Lady Killers and Our Obsession with Murder: Talking with Tori Telfer


In her first book, Lady Killers, Tori Telfer tells the true stories of unknown female serial killers. The book, investigates not whodunnit, but rather who is she? Each chapter attempts to strip the sexism, racism, fetishism, and all the isms off of these deeply troubled and problematic women and their crimes and tries to see them for who they are.

It’s a daunting task, but the book belies none of these labors. The writing is fast-paced, often funny, and never flippant. I spoke with Telfer over the phone about the origin story for her book, the art of the murder hustle, and the reason more women don’t murder.


The Rumpus: I understand your book had an interesting genesis. I’d love to hear the story.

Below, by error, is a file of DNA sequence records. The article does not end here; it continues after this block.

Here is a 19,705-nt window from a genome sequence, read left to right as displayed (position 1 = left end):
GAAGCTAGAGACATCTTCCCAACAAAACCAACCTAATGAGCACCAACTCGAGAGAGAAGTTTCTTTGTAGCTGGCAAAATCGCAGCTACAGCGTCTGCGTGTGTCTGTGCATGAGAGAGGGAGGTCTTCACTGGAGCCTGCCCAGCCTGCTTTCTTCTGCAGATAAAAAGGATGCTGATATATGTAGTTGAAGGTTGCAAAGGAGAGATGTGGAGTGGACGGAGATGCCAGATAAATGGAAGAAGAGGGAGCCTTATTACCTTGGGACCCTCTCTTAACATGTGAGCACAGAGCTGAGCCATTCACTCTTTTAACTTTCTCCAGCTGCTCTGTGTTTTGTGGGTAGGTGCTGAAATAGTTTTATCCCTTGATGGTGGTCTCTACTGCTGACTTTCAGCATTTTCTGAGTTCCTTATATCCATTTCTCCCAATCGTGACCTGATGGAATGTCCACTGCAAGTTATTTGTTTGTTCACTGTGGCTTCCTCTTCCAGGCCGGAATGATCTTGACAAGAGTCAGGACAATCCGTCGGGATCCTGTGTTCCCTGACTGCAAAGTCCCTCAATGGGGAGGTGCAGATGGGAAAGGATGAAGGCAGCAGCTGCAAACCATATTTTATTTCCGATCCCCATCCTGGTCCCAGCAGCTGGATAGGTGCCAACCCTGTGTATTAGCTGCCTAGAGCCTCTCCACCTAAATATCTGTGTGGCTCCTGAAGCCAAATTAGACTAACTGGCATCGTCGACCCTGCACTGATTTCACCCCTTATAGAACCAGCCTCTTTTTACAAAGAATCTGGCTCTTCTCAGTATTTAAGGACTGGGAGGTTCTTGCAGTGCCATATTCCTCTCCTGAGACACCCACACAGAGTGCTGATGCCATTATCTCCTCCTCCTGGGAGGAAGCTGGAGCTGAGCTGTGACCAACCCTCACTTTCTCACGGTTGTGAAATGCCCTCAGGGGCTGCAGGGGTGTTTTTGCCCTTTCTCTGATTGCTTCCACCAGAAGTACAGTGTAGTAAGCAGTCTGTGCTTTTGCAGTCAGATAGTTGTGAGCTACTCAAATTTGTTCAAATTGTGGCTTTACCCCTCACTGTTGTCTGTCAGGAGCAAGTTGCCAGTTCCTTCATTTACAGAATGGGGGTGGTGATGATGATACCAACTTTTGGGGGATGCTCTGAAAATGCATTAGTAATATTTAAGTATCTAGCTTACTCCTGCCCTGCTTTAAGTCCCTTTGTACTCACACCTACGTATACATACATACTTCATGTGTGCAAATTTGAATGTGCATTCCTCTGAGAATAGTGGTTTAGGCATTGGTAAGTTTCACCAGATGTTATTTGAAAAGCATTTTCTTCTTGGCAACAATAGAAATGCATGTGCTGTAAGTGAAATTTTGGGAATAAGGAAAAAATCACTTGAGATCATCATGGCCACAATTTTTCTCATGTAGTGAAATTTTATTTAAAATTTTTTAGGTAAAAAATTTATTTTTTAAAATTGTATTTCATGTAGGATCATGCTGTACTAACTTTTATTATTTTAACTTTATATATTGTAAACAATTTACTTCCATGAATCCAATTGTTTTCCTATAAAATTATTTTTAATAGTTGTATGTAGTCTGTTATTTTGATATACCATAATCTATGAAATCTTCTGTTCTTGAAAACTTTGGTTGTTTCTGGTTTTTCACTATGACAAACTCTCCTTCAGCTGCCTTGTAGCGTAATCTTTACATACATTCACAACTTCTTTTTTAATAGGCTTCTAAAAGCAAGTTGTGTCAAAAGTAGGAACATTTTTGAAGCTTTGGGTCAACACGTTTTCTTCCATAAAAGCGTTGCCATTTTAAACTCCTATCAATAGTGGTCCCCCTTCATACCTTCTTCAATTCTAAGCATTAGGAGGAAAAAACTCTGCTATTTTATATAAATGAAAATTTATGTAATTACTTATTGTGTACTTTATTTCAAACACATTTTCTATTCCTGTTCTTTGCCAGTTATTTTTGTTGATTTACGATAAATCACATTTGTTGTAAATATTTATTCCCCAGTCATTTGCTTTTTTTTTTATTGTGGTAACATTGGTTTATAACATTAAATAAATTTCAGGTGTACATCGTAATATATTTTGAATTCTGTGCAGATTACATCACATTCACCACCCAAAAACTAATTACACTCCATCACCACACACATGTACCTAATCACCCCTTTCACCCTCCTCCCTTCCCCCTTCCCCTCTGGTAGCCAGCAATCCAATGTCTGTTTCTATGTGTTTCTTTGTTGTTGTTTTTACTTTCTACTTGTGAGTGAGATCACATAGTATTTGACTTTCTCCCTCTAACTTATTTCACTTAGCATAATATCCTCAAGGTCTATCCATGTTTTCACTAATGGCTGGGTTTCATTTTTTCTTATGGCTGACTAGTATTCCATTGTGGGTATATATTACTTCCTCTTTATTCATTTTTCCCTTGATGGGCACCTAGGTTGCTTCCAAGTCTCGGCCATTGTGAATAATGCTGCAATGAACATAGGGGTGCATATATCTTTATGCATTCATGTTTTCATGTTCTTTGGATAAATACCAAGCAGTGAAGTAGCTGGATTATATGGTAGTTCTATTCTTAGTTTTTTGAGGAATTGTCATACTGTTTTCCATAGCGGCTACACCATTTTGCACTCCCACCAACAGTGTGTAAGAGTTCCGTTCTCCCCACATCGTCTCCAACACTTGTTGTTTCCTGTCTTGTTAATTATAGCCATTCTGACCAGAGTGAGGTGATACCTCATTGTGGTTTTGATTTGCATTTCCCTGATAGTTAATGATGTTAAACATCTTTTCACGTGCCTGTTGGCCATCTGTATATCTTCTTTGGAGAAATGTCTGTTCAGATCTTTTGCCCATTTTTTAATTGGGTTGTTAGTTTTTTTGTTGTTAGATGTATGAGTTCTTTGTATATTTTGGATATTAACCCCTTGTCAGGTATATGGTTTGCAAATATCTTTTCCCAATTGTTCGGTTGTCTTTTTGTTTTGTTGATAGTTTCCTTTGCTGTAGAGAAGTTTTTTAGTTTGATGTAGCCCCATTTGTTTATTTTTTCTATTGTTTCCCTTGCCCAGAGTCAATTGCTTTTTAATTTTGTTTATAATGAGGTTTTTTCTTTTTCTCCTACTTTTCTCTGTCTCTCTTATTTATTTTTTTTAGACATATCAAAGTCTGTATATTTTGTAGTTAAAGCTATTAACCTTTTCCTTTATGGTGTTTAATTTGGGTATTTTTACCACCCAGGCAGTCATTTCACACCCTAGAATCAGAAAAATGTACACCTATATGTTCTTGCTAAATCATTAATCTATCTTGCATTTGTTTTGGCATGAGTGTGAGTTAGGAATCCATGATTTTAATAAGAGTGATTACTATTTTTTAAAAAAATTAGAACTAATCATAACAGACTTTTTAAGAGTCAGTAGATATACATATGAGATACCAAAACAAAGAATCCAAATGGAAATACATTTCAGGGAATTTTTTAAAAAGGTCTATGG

Tori Telfer: My book began as a column for The Hairpin in 2014. Basically what happened was, I was just starting out as a freelance writer. I had left my MFA program and I was discovering this world where people would pay you to write. They wouldn’t pay you very much, but they would pay you. That was really thrilling after the world of literary fiction.

In my mind, what I wanted was a column that was when you know you’ve made it. Carrie Bradshaw taught us that valuable lesson: We can live off one column, once a month. So, when I saw that The Awl had a call out for historical essays. I said, “Great. That sounds fun.” I just thought about what sounded fun to write about and serial killers popped into my head. I like creepy things.

So, they said, “We like this, but it would be better for The Hairpin.” Which is sort of hilarious that they were like, “This is about women.”

Rumpus: They pink ghettoized your pitch! But The Hairpin was and is such a great site. And in 2014 they had Jia Tolentino, Emma Carmichael, Mallory Ortberg, and Nicole Cliffe, and their comments section was so amazing.